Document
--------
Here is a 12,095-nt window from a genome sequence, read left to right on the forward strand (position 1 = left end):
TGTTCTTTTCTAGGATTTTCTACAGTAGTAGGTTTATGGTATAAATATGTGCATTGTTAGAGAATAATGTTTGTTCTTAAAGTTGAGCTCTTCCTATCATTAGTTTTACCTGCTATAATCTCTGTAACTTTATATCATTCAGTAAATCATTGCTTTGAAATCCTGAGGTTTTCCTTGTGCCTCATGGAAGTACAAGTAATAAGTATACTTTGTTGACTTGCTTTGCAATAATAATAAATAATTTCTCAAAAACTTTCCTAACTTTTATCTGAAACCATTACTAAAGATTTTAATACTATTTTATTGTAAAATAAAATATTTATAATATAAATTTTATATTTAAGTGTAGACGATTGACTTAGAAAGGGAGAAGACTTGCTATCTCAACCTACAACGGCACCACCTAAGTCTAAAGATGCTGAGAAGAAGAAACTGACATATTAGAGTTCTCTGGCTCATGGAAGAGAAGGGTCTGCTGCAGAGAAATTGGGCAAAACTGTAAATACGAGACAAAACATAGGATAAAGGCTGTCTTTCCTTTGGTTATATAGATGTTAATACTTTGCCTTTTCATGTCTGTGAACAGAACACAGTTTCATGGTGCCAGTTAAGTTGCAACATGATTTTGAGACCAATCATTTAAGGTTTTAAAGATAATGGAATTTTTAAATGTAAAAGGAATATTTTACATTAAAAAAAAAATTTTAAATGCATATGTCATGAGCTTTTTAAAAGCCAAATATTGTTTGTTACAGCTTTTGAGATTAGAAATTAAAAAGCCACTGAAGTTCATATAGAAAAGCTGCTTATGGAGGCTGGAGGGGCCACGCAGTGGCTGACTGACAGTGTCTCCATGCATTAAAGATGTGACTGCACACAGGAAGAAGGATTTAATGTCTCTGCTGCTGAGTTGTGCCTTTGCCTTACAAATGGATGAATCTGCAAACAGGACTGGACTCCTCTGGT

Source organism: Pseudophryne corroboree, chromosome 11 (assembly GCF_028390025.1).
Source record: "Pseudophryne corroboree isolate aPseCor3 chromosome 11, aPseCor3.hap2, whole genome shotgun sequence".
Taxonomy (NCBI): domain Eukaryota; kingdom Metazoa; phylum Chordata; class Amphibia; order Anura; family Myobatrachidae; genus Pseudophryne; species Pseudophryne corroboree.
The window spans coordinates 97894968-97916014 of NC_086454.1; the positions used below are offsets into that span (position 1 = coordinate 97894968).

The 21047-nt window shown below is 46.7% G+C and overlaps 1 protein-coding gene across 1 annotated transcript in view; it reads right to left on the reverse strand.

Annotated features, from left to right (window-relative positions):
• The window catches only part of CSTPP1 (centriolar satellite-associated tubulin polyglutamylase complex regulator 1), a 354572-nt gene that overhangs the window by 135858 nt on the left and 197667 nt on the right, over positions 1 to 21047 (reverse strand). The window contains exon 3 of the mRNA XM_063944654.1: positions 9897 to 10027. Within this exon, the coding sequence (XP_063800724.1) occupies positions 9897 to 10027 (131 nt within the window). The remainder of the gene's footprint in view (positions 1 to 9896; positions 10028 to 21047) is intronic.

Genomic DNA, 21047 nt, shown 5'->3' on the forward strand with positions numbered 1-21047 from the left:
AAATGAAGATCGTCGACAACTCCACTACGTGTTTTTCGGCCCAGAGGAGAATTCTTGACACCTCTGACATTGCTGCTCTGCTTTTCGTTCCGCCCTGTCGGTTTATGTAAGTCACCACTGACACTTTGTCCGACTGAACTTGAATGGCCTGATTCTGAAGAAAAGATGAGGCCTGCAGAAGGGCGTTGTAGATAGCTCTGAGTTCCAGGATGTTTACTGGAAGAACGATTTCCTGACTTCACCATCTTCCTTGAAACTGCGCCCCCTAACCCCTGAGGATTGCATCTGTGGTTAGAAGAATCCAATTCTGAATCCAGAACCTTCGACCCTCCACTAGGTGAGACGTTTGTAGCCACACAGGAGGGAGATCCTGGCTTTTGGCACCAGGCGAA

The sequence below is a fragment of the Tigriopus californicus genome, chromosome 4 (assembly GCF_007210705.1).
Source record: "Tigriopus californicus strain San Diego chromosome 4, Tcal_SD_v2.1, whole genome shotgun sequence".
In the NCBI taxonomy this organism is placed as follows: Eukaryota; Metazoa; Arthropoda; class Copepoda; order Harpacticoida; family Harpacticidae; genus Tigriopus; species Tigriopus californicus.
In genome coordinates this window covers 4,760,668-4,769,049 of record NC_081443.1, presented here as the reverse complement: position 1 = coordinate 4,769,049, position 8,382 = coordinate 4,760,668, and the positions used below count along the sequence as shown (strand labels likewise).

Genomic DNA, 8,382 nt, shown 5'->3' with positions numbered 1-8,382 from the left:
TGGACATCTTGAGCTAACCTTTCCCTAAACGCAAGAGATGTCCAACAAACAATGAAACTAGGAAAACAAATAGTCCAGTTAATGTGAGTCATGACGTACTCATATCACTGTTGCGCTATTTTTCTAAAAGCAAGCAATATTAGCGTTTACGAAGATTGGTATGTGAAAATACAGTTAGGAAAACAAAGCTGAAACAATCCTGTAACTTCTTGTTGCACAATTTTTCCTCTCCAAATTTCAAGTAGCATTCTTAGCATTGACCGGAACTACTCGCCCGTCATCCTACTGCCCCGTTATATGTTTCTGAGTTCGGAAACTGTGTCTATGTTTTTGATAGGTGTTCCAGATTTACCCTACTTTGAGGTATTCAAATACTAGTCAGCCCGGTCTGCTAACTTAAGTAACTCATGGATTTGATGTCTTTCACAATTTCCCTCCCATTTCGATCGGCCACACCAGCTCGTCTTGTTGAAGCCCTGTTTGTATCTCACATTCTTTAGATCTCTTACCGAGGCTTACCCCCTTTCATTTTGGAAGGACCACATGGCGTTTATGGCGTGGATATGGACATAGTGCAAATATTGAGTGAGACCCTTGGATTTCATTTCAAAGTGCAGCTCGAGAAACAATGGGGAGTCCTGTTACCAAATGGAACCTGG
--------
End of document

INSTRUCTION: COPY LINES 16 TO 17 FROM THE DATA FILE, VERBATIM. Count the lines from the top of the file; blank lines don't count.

Genomic DNA, 8,382 nt, shown 5'->3' with positions numbered 1-8,382 from the left:
TGGACATCTTGAGCTAACCTTTCCCTAAACGCAAGAGATGTCCAACAAACAATGAAACTAGGAAAACAAATAGTCCAGTTAATGTGAGTCATGACGTACTCATATCACTGTTGCGCTATTTTTCTAAAAGCAAGCAATATTAGCGTTTACGAAGATTGGTATGTGAAAATACAGTTAGGAAAACAAAGCTGAAACAATCCTGTAACTTCTTGTTGCACAATTTTTCCTCTCCAAATTTCAAGTAGCATTCTTAGCATTGACCGGAACTACTCGCCCGTCATCCTACTGCCCCGTTATATGTTTCTGAGTTCGGAAACTGTGTCTATGTTTTTGATAGGTGTTCCAGATTTACCCTACTTTGAGGTATTCAAATACTAGTCAGCCCGGTCTGCTAACTTAAGTAACTCATGGATTTGATGTCTTTCACAATTTCCCTCCCATTTCGATCGGCCACACCAGCTCGTCTTGTTGAAGCCCTGTTTGTATCTCACATTCTTTAGATCTCTTACCGAGGCTTACCCCCTTTCATTTTGGAAGGACCACATGGCGTTTATGGCGTGGATATGGACATAGTGCAAATATTGAGTGAGACCCTTGGATTTCATTTCAAAGTGCAGCTCGAGAAACAATGGGGAGTCCTGTTACCAAATGGAACCTGG